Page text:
Smoke & Mirrors: If only you could fire charities like agencies

Smokehouse's comms chief plays a mean trick on his ex-wife and his trainspotting boss finds immortality does not come cheap.

Monday

At our board meeting last week, the finance director, Peter Barnsworth, woke from a deep coma and said the company was about to go under. He told us we needed to make big cuts and then went back to his online betting or whatever FDs do all day. Used to work for Tescos. Fortunately, our bewigged CEO, Lynton Spivey, solved the entire problem by saying we just needed to do less with more. I think he meant more with less, but you never know with him. Reverse scalability, he called it. His ability to manage by cliche never ceases to amaze me. Of course what we really need to do is cut the finance department but like the NHS it's ring-fenced and probably booby-trapped.

Tuesday

Barnsworth has been through the figures and apparently he has identified one area of fat that can be trimmed. Given that he is colossally overweight that's quite a conceptual leap for him. Apparently, our corporate giving is too high. Originally, we supported this charity called Leg Up, which recycled crutches. Of course when you grow as a business you have to support a better class of charity so we dumped Leg Up and I believe it collapsed shortly afterwards. We then got into bed with a big organisation called Life Crisis, mostly because I was in bed with its marketing director at the time. I've divorced her and now it's time to get rid of her charity.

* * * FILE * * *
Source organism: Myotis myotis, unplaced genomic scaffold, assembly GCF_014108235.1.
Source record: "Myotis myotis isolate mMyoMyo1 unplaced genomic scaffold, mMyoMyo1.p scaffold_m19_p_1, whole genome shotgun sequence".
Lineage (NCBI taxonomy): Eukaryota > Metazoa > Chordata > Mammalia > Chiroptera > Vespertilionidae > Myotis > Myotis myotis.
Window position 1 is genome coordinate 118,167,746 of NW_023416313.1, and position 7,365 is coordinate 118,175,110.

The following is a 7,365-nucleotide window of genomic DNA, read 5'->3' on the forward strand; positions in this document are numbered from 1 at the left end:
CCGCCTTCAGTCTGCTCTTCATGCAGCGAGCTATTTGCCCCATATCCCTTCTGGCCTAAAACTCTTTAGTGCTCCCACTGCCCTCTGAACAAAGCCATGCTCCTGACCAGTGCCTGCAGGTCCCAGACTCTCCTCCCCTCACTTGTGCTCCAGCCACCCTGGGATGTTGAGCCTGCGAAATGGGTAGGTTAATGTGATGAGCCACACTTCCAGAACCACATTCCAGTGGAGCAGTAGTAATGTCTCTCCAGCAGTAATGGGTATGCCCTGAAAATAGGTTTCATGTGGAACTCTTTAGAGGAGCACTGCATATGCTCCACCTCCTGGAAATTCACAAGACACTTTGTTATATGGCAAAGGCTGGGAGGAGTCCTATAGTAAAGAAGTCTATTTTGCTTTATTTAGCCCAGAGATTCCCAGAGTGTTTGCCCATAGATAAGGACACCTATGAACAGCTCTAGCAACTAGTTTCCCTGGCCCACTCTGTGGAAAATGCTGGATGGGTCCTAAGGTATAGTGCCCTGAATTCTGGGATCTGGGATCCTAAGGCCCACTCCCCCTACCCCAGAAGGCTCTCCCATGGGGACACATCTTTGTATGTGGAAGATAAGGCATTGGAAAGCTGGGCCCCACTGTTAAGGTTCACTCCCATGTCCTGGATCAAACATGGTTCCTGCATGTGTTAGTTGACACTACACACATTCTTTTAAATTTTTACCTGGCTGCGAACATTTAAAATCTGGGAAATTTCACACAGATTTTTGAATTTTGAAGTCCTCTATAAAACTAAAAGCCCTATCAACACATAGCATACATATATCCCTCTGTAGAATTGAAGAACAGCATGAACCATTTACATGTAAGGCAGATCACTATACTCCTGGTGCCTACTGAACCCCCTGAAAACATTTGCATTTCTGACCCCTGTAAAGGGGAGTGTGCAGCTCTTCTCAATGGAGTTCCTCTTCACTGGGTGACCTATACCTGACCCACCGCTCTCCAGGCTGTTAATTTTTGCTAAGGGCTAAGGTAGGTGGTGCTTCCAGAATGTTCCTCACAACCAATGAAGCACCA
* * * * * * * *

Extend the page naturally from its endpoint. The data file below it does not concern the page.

Wednesday

Clearly when you want to ditch a big charity you don't want to give the impression that the milk of your corporate kindness has curdled. Personally, I think you should be able to fire charities just like agencies and say they were a nightmare to work with and their campaigns were rubbish. Charities are basically businesses with added self-righteousness. Isn't it about time they started supporting business? Big corporations are far more ethical than charities. They really should be shadowing us to see just how much of our bottom line goes on supporting the minutest human right of everyone we employ. Fortunately, I remember that my ex used a small print firm called Isis Print based in Oxford. I've therefore tweeted that we're no longer supporting Life Crisis as it does business with ISIS. It's a little bit naughty but no worse than our divorce.

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